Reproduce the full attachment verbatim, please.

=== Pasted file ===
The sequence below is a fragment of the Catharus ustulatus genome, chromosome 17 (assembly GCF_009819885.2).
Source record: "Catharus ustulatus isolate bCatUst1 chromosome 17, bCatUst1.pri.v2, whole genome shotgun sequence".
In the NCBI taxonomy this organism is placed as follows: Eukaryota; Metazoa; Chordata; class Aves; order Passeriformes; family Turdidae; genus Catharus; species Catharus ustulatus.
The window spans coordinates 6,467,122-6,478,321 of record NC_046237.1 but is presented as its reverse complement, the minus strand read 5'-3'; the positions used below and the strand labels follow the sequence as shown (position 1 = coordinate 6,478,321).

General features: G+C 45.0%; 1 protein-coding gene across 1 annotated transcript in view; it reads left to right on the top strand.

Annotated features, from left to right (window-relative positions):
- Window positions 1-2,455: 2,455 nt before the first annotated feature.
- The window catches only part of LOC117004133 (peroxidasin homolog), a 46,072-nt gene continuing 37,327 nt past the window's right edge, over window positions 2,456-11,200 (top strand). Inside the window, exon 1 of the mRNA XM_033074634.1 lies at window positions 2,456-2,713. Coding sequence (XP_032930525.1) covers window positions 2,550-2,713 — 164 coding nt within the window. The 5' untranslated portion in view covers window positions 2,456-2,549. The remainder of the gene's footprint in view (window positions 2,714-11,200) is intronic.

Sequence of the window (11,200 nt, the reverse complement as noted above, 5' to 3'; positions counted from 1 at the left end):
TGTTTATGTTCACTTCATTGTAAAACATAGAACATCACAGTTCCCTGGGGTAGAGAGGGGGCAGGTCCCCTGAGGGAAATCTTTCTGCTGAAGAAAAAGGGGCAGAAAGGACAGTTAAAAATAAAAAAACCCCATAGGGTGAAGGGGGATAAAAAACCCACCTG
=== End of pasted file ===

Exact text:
The sequence below is a fragment of the Catharus ustulatus genome, chromosome 17 (assembly GCF_009819885.2).
Source record: "Catharus ustulatus isolate bCatUst1 chromosome 17, bCatUst1.pri.v2, whole genome shotgun sequence".
In the NCBI taxonomy this organism is placed as follows: Eukaryota; Metazoa; Chordata; class Aves; order Passeriformes; family Turdidae; genus Catharus; species Catharus ustulatus.
The window spans coordinates 6,467,122-6,478,321 of record NC_046237.1 but is presented as its reverse complement, the minus strand read 5'-3'; the positions used below and the strand labels follow the sequence as shown (position 1 = coordinate 6,478,321).

General features: G+C 45.0%; 1 protein-coding gene across 1 annotated transcript in view; it reads left to right on the top strand.

Annotated features, from left to right (window-relative positions):
- Window positions 1-2,455: 2,455 nt before the first annotated feature.
- The window catches only part of LOC117004133 (peroxidasin homolog), a 46,072-nt gene continuing 37,327 nt past the window's right edge, over window positions 2,456-11,200 (top strand). Inside the window, exon 1 of the mRNA XM_033074634.1 lies at window positions 2,456-2,713. Coding sequence (XP_032930525.1) covers window positions 2,550-2,713 — 164 coding nt within the window. The 5' untranslated portion in view covers window positions 2,456-2,549. The remainder of the gene's footprint in view (window positions 2,714-11,200) is intronic.

Sequence of the window (11,200 nt, the reverse complement as noted above, 5' to 3'; positions counted from 1 at the left end):
TGTTTATGTTCACTTCATTGTAAAACATAGAACATCACAGTTCCCTGGGGTAGAGAGGGGGCAGGTCCCCTGAGGGAAATCTTTCTGCTGAAGAAAAAGGGGCAGAAAGGACAGTTAAAAATAAAAAAACCCCATAGGGTGAAGGGGGATAAAAAACCCACCTG